F'd up VIX readings

Discussion in 'Trading' started by brettman9, Jan 15, 2008.

  1. We have a contact in the VIX pit in Chicago. I brought up the very odd behavior of the VIX lately, suggesting it seemed to be 'broken'. He said he isn't sure what's going on, but that something isn't right. So I told him a pet theory of mine:

    My theory is, since the VIX pit has become highly active (options volume on the VIX itself has become highly liquid over the past 6 mo's or so, and is now the most active pit at the options exchange), i hypothesized that some who wanted to hedge would choose to buy calls on the VIX rather than puts on the SPX, and that this would artificially suppress the VIX reading. He wasn't sure what to make of it. But this is a guy who's been a market maker there for over a decade, and he closed the conversation by saying that he couldn't discount it, based on what he was seeing.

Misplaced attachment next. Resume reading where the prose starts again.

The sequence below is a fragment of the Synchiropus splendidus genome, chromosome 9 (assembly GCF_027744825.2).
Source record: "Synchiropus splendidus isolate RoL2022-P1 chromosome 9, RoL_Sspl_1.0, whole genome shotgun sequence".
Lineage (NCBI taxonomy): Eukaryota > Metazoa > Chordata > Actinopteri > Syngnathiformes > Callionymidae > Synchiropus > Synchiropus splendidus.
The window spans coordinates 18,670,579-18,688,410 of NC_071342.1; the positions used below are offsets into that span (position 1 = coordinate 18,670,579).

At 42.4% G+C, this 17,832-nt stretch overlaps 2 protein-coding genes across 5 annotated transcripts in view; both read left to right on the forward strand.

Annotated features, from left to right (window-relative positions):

Obviously the ramifications of this are that once everyone figures out that others are doing the same thing, they know they have an ineffective hedge, and should logically revert to SPX puts to shore up exposure. But then the VIX will move which will be a disincentive to switch for those still in the VIX call, etc.. Carried out to its logical extreme, the greater the activity in the VIX pit, the less the VIX will reflect true fear of a multi-std-dev move in spx. I should say that he didn't exactly agree with this theory, but he did say he hasn't ever seen this and he was "perplexed".

    I'm not exactly sure this makes sense..probably doesn't. Anyone else have a better theory?

    Also note that VXN was down intraday on a day when the NDX was down over 2%. F'd up action.
  2. seems to be the talk of the blogosphere right now. No one knows yet. I think the vix is still a crappy instrument for trading purposes.

    Adam at the Daily Options Report has written about vix options quite a bit. it might be worth checking out his posts.
  3. The experts have predicted volatility to remain high in 2008. Someone pumped the VIX on CNBC. Let's see if they're right.